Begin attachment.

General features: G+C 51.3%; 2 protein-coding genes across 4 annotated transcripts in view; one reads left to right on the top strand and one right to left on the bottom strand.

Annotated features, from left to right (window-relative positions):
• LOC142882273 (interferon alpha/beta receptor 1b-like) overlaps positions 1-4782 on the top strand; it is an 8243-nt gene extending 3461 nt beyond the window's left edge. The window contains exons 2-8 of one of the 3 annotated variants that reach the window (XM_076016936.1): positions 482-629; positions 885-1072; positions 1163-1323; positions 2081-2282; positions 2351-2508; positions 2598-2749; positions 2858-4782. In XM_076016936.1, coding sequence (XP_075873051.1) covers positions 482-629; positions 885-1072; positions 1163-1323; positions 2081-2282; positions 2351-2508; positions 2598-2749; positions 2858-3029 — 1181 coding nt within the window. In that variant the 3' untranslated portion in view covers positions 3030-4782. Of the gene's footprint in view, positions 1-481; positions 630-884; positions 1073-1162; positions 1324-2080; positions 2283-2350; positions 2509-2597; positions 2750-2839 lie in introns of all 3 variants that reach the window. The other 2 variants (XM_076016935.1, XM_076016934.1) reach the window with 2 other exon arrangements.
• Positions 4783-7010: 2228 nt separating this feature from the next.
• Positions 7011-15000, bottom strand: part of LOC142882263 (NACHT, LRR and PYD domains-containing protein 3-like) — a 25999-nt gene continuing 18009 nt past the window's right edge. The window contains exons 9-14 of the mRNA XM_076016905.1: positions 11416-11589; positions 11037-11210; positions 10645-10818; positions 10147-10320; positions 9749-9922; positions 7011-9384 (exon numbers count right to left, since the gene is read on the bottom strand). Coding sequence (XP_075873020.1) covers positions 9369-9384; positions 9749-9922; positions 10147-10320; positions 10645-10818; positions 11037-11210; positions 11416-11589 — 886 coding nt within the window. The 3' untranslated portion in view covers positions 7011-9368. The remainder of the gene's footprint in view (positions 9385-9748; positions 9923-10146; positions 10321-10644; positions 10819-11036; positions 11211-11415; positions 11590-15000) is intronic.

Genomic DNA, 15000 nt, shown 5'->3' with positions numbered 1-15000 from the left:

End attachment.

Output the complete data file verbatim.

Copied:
General features: G+C 51.3%; 2 protein-coding genes across 4 annotated transcripts in view; one reads left to right on the top strand and one right to left on the bottom strand.

Annotated features, from left to right (window-relative positions):
• LOC142882273 (interferon alpha/beta receptor 1b-like) overlaps positions 1-4782 on the top strand; it is an 8243-nt gene extending 3461 nt beyond the window's left edge. The window contains exons 2-8 of one of the 3 annotated variants that reach the window (XM_076016936.1): positions 482-629; positions 885-1072; positions 1163-1323; positions 2081-2282; positions 2351-2508; positions 2598-2749; positions 2858-4782. In XM_076016936.1, coding sequence (XP_075873051.1) covers positions 482-629; positions 885-1072; positions 1163-1323; positions 2081-2282; positions 2351-2508; positions 2598-2749; positions 2858-3029 — 1181 coding nt within the window. In that variant the 3' untranslated portion in view covers positions 3030-4782. Of the gene's footprint in view, positions 1-481; positions 630-884; positions 1073-1162; positions 1324-2080; positions 2283-2350; positions 2509-2597; positions 2750-2839 lie in introns of all 3 variants that reach the window. The other 2 variants (XM_076016935.1, XM_076016934.1) reach the window with 2 other exon arrangements.
• Positions 4783-7010: 2228 nt separating this feature from the next.
• Positions 7011-15000, bottom strand: part of LOC142882263 (NACHT, LRR and PYD domains-containing protein 3-like) — a 25999-nt gene continuing 18009 nt past the window's right edge. The window contains exons 9-14 of the mRNA XM_076016905.1: positions 11416-11589; positions 11037-11210; positions 10645-10818; positions 10147-10320; positions 9749-9922; positions 7011-9384 (exon numbers count right to left, since the gene is read on the bottom strand). Coding sequence (XP_075873020.1) covers positions 9369-9384; positions 9749-9922; positions 10147-10320; positions 10645-10818; positions 11037-11210; positions 11416-11589 — 886 coding nt within the window. The 3' untranslated portion in view covers positions 7011-9368. The remainder of the gene's footprint in view (positions 9385-9748; positions 9923-10146; positions 10321-10644; positions 10819-11036; positions 11211-11415; positions 11590-15000) is intronic.

Genomic DNA, 15000 nt, shown 5'->3' with positions numbered 1-15000 from the left: